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Art and Morals (Plus a Debate About Street Dogs I)

with 14 comments

Can anyone do everything in the name of art? Alina is researching this problem. And I think it is a serious one. The „artist” Guillermo Vargas Habacuc starved a dog to death – that was his greatest artwork! Read the news in Romanian here, and in English here and here.

Now I cannot say that an artwork cannot be considered a real work of art unless it complies with general moral principles (generally speaking: unless the artist didn’t do immoral things in order to create the work, and unless the subject treated in an artwork is also morally treated). I cannot say this, and those who do claim such a thing make a great confusion between moral standards and aesthetical standards. You cannot say that an artwork is not aesthetically valuable just because it is morally unacceptable; conversely, you cannot say that an action is morally unacceptable just because it is aesthetically not valuable.

Does this mean that there is no relation between art and morals? Of course not. The artist, as everybody else, is constrained in his artistic and non-artistic actions by moral and legal norms. You are not allowed to make an artwork if, by doing it, you cause pain to a particular being.

Now unfortunatelly, this „artwork” I am talking about here is both immoral and aethetically not valuable. It is only ablut crime and stupidity. The crime of torturing a sentient being just for fun – and the great amount of stupidity of that so-called artist.

Anunțuri

Written by Andrei Stavilă

Martie 28, 2008 la 5:52 pm

14 răspunsuri

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  1. Sa omori o fiinta in numele artei sau in numele a orice altceva mi se pare un act de o cruditate strigatoare la cer. Omul ala pur si simplu ar trebui jupuit si expus intr-o galerie sa rada toata lumea de el… Nu cred ca exista pedeapsa indeajuns de mare pentru orice om care loveste sau mai rau omoara, o fiinta net inferioara, care era cat se poate de clar ca nu se poate apara. Asta nu e arta e tortura pur si simplu, iar cei care au vazut catelul si nu au facut nimic sunt la fel de vinovati.

    raluca

    Martie 28, 2008 at 6:05 pm

  2. On this criterion, there are thousands of almost-artist in Romania. They are almost-artists because they don’t kill their animals, but almost. As always, art reaches unthought of peaks in rural areas, of course.

    Also, there is lots of collective art in our cities, since at least in Bucharest [NATO-related areas aside] stray dogs are back – dirty, unfed, beaten and [so] eager to have a bite. [By the way, I’m not against a humane ‘final solution’ in this case, since we also have kids on the streets, but we spend more on dogs].

    Conclusion: ars longa, vita brevis – especially if you’re a dog.

    George

    Martie 29, 2008 at 12:32 am

  3. @ Raluca: sint total de acord 🙂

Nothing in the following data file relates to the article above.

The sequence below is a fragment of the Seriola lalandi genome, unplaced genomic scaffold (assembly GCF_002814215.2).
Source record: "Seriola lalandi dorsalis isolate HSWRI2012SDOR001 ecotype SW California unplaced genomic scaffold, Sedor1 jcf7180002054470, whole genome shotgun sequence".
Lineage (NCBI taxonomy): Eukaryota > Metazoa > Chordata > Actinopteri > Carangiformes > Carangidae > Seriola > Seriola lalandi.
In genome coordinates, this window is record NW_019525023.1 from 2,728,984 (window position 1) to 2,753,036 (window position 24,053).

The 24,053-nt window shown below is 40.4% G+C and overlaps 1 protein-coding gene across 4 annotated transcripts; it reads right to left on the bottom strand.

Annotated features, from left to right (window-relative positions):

@ George. The comparison between dogs on the streets and children on the streets, plus the idea that the Romanian state is spending more on dogs than on children always makes me crazy – but since now it’s you, I’ll try to explain nicely 🙂
    1) The idea that we spend more on dogs than on children is blatantly false; this idea was born by manipulating numbers, in order to get an extreme emotional response. There are other cases too… [and I am remembering that fucking stupid old woman, pointing her finger towards me, on the street, and screaming: look, he’s raising a dog, he wouldn’t raise a child!]
    2) A humane solution is not necessary „final”. And there are enough money to take the children out of the streets and to take the dogs out too – but the money are getting in some people’s pockets (sadly enough, in this case in the pockets of the people who are supposed to take care of animals, such as those organized in NGOs).
    Let me give you but one example.
    I have two dogs. Now I don’t have the money to give them the highest quality dog food – I only give them medium-quality food. My dogs (medium-sized dogs) eat 20 kilos of this dog food a month. That is, 10 kilos each. In Romania, this costs me 30 Euros a month (so 15 E for each dog in every month) [in Hungary dog food is cheaper, but this is not the point here].
    Now, I saw at TV a representative of a state-owned dog shelter in Bucharest who said that they are spending 10 (TEN) EUROS EACH DAY FOR EACH DOG. Do you realize this? This means that one of their dogs (and I suppose that street dogs are medium-sized, just as my dogs) is eating in one day the food one of my dogs is eating in a month! So there are two alternatives:
    a) they treat the dogs as kings (which I doubt – and I do know the situation in these shelters)
    b) they treat the dogs badly and take the money (which is the simple truth).

    andruska

    Martie 29, 2008 at 7:35 am